2016-02-01 / OnCall

In Good Hands

Evan Bell, M.D.

Q: My sister is adamant about making sure her children constantly wash their hands with antibacterial soap, but her kids are always sick. Does antibacterial soap disrupt important natural processes?                                                                                  

A: Unfortunately, kids and sickness tend to go hand in hand, especially this time of year. To my professional knowledge, there is no known disadvantage to washing one’s hands too frequently. What you may be referring to is this: There have been studies completed that show exposing children to germs may help strengthen the immune system to protect against disease later in life. However, it does not mean that washing frequently with antibacterial soap will likely disrupt any important natural process in building up the immune system to fight infection.

The best offense is a good defense. Good hand hygiene is essential, and it is our best protection against disease. Hand hygiene is best accomplished by cleaning hands thoroughly with soap and water or by applying an antiseptic product, such as alcohol-based liquid, foam or gel. Both methods reduce the number of germs on your hands, thus decreasing the chance of infection. If hands are soiled, a hand wash with soap and water is needed.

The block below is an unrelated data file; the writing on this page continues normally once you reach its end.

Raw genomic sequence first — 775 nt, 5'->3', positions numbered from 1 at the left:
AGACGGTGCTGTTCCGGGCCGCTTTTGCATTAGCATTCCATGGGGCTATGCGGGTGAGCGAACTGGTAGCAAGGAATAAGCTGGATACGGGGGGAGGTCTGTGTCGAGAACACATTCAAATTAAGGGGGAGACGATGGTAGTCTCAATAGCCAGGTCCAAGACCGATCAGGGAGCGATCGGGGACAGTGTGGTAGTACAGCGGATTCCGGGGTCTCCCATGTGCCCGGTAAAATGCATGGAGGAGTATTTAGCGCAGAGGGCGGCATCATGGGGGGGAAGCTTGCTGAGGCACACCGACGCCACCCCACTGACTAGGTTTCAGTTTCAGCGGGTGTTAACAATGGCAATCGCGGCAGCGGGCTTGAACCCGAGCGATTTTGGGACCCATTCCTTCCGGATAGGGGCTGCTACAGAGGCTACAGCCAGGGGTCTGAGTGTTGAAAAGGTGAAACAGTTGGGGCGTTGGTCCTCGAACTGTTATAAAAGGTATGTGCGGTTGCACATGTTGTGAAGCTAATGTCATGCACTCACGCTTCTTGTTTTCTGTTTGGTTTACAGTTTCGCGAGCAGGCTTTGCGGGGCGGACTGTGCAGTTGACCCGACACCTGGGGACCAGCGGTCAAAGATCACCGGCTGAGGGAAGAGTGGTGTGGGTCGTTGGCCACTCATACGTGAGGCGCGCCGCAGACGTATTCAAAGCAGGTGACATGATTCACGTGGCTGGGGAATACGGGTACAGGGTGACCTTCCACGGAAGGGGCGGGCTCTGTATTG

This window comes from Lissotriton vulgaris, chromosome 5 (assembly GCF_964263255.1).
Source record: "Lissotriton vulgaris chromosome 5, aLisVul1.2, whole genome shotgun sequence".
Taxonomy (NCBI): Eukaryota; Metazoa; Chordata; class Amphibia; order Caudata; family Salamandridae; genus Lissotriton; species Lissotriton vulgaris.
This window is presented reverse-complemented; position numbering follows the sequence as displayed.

To perform a good hand wash, you must do more than run water over your hands. Moisten your hands and apply soap. Apply enough soap to produce lather, and vigorously rub all hand surfaces together at least 15 seconds. Pay particular attention to areas between the fingers and under and around fingernails. Rinse hands under running water, and dry hands thoroughly using paper towels.
When soap and water are not available, use an antiseptic hand rub that contains 60 to 90 percent alcohol. Spread thoroughly over your hands and rub until dry.

Evan Bell, M.D.
Infectious Disease

Mount Nittany Physician Group

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